Pothos plants require very little attention and can easily be multiplied by division. If you are having issues with your pothos not rooting, there may be something wrong with how you care for it.
For a gardening enthusiast, nothing beats the satisfaction of tending to one’s pothos plant in the comfort of one’s home. There’s no denying that growing plants comes with its share of challenges.
Sometimes the weather is unsuitable, and occasionally the water is unsuitable. Yet, in the preceding article, we discussed another topic that’s getting a lot of attention and is becoming a nuisance for many individuals who appreciate caring for houseplants.
One such problem is the inability of pothos cuttings to take root. People often have trouble getting pothos cuttings to root and thrive. If you find yourself in that group, then you know you’ve arrived at the right place.
In this session, we will learn why our pothos isn’t thriving and how to propagate new pothos plants using the time-honored technique that is widely regarded as the most successful.
Pothos Not Rooting, What causes it?
There is no node in your cut.
The nodes, or dark brown portions of the vines, are where new roots grow on a pothos plant. More information on this will be provided later. It is pointless to wait for the plants to root if the cuttings you take from them do not include any nodes. This is because sucking the life force out of the plants hinders their capacity to take hold. If there aren’t any nodes present, your pothos won’t be able to grow.
You have too long cuttings.
To develop roots, cuttings require energy. If the cutting has too many leaves or a stem that is too long for its size, the plant will put its limited energy towards preserving those parts instead of growing roots. Even while I prefer long cuttings because of the new, enormous plants they can create, it is advisable to break the cutting into sections and root each area separately.
Too dark cuttings
It’s a common oversight to store your cuttings somewhere dark, but doing so is a waste. However, subjecting them to strong sunlight is not the solution. Instead, settle on a spot adjacent to a window, preferably one where you may take advantage of indirect and direct sunlight throughout the better part of the day. Root conditions are ideal for the pothos to take hold in this cozy setting.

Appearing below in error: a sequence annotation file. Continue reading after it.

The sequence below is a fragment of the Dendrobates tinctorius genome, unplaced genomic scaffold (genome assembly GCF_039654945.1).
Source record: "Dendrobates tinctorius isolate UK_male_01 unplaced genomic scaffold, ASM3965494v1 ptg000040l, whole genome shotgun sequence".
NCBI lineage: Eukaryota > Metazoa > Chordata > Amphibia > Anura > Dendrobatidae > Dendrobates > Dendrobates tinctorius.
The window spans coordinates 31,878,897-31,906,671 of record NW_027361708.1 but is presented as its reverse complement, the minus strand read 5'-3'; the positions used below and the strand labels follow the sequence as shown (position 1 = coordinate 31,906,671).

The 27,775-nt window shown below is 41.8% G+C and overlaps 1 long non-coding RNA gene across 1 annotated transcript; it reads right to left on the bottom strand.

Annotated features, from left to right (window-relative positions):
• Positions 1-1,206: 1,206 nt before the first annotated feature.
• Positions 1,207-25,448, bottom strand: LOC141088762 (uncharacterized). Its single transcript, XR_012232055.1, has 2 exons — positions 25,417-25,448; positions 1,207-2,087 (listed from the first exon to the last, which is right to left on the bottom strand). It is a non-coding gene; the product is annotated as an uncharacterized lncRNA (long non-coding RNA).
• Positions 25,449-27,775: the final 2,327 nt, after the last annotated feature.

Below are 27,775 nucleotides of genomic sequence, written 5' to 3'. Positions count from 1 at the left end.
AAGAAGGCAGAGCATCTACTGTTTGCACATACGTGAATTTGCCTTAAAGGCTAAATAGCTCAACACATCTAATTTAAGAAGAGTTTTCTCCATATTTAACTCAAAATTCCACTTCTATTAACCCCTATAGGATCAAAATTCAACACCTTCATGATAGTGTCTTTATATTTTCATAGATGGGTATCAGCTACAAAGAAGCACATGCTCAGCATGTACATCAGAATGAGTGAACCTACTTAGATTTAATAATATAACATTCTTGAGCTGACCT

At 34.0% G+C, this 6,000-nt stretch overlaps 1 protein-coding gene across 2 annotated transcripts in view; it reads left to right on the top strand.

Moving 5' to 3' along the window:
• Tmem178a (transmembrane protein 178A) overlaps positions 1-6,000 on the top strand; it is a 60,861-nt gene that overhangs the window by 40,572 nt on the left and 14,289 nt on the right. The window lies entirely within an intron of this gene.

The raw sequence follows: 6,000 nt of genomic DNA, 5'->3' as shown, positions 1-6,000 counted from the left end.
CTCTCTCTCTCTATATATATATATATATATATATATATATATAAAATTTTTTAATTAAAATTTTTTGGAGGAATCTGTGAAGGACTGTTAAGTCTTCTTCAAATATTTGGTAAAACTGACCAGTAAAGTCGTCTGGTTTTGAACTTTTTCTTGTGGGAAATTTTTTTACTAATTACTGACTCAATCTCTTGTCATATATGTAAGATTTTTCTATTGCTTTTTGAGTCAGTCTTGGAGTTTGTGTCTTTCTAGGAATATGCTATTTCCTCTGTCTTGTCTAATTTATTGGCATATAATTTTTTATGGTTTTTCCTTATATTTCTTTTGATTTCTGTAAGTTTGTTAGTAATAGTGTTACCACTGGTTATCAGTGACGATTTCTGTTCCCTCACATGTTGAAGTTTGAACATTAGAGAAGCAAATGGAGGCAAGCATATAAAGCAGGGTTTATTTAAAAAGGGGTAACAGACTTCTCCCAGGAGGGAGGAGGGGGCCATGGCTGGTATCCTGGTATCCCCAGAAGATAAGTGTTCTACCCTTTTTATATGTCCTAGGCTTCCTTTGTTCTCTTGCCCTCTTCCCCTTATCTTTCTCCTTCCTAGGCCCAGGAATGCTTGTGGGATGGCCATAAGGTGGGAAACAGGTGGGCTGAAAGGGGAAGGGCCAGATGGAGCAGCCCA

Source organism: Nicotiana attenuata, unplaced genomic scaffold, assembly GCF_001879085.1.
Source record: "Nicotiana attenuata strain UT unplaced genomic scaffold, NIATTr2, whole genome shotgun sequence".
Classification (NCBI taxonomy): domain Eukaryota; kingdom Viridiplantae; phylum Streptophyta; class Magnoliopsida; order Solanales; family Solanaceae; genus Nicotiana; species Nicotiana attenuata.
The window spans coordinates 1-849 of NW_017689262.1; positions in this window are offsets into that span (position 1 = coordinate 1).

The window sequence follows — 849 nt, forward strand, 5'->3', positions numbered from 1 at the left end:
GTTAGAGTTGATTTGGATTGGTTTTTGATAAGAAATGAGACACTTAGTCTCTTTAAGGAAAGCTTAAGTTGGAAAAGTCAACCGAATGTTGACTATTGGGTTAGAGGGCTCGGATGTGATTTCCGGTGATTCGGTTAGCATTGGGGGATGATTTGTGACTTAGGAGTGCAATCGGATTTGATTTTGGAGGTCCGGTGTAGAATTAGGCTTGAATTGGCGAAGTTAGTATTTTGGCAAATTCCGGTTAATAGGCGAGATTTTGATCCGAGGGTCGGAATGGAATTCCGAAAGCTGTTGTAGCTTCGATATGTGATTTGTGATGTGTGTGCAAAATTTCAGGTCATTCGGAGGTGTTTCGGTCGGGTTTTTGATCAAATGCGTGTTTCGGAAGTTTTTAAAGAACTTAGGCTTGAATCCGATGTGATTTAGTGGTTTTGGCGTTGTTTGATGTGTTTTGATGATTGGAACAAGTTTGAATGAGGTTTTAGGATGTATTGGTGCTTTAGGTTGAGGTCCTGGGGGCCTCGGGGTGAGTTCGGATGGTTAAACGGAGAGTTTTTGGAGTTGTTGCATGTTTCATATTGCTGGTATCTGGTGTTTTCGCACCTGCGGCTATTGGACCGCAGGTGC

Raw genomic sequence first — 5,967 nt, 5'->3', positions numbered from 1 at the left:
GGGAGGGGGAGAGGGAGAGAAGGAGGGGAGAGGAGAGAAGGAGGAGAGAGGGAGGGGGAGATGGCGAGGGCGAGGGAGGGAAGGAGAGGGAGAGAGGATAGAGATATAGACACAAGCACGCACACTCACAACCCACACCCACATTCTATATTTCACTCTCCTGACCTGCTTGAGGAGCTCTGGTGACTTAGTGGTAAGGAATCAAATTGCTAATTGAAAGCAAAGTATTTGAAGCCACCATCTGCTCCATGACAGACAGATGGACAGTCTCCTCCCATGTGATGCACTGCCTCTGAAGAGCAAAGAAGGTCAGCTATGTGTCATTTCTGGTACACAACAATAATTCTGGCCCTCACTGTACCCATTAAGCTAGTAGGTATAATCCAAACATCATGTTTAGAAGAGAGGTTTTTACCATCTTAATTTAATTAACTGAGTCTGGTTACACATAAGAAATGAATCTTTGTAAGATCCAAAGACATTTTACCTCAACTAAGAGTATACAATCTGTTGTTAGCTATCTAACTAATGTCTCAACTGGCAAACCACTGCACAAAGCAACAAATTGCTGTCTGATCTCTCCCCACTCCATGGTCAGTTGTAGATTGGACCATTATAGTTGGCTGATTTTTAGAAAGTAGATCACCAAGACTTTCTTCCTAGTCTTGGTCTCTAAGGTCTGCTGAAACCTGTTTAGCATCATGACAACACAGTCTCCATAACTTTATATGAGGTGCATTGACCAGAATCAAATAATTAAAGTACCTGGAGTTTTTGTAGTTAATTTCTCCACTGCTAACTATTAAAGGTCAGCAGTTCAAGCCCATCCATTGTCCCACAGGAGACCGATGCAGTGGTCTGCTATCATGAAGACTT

Your cuttings should be avoided because they are unhealthy.
Taking cuttings from portions of your plant with recent new growth is recommended, as this indicates a healthy zone. Attempting to grow a plant from a sad, withered cutting or, even worse, a piece that broke off while the plant was still alive is doomed to failure.
Your water is not clean.
Roots are not stimulated by the presence of pollutants in water. If your water is cloudy or looks dirty, you should replace it for the best results while growing a healthy root system.
Callousing your cuttings
People make this most common mistake while trying to multiply their pothos plant. The only plants that can benefit from this technique are succulents, so if you do it, you should stop immediately. Pothos is a common name for the many-leaved plants that thrive in the tropics.
Callousing is a simple and painless way to kill them. The intended meaning! The method is fairly straightforward. To start propagating, you need to take cuttings and immediately place them in a container of water or soil.
Maintaining a temperature that is too cold for the cuttings.
If you’ve been growing pothos for some time, you probably already know the long temperature range for its development. The pothos plant is best able to sustain its health when kept in a warm environment.
This means that the cuttings need to be stored at a temperature that is not too cold. Without adding value, it only adds more work to an already challenging task. If you want the best results from your plant cuttings, keep them in temperatures over 20 degrees Celsius. In addition, the plant should never be kept in complete darkness. It will be critical for speeding up the root development procedure.
The cutting became dry.
In contrast to succulent cuttings, pothos cuttings should not be allowed to dry out or become calloused before being rooted. The medium must be kept consistently moist for optimal root development with water-rooting. It is conceivable that the cutting will not develop roots if the water supply runs out or if you remove the cutting from the water before replanting it.
There is not enough light.
To develop properly, cuttings require the same intense indirect light as a young plant. They require the sun’s energy to encourage healthy root development. If you want to promote your rooted pothos, you might try shifting them to a more sunny spot.
Source of the cuttings
I need to know where you plan on cutting the pothos cuttings for my garden. Scientific studies have shown that cuttings taken from pothos vines that are particularly old or unhealthy will not produce a healthy, long-lived plant. You should take cuttings from the plant vine only in the healthy regions. Avoiding it this way is highly recommended. In addition, you should take some extra cuttings and keep them as insurance.
Vines in good health, with a healthy green color, are ideal for taking cuttings, whereas vines in poor health, with a more muted yellow hue, should be avoided at all costs.
You’re not very patient.
It’s likely that you only need more time if the cuttings you obtained from your plant still look healthy and green but haven’t rooted. I saw root development after two days to several weeks of submerging pothos cuttings in water. It depends on the situation. However, if you want to maximize your chances of success, you need carefully consider each piece of guidance presented here.
Here’s the hope that if you have any issues with Pothos Not Rooting, you’ve learned something about what to do differently next time.